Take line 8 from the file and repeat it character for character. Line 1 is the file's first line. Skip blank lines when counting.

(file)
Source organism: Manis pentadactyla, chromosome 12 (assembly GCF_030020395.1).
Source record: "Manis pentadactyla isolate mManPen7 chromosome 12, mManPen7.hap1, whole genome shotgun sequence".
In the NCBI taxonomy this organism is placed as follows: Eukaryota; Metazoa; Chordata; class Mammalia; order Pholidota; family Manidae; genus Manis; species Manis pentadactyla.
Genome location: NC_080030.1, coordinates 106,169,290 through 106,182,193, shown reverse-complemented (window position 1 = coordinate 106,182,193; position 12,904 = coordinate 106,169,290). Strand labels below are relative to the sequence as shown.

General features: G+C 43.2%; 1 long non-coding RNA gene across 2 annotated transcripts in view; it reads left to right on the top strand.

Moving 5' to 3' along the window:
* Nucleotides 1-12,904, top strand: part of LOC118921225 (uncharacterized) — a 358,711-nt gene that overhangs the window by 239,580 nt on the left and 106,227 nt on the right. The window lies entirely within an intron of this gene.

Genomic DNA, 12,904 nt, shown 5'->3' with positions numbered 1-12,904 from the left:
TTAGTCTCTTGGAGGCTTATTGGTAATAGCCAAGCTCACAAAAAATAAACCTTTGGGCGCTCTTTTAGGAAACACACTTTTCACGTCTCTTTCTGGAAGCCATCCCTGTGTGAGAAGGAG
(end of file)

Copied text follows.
Genomic DNA, 12,904 nt, shown 5'->3' with positions numbered 1-12,904 from the left: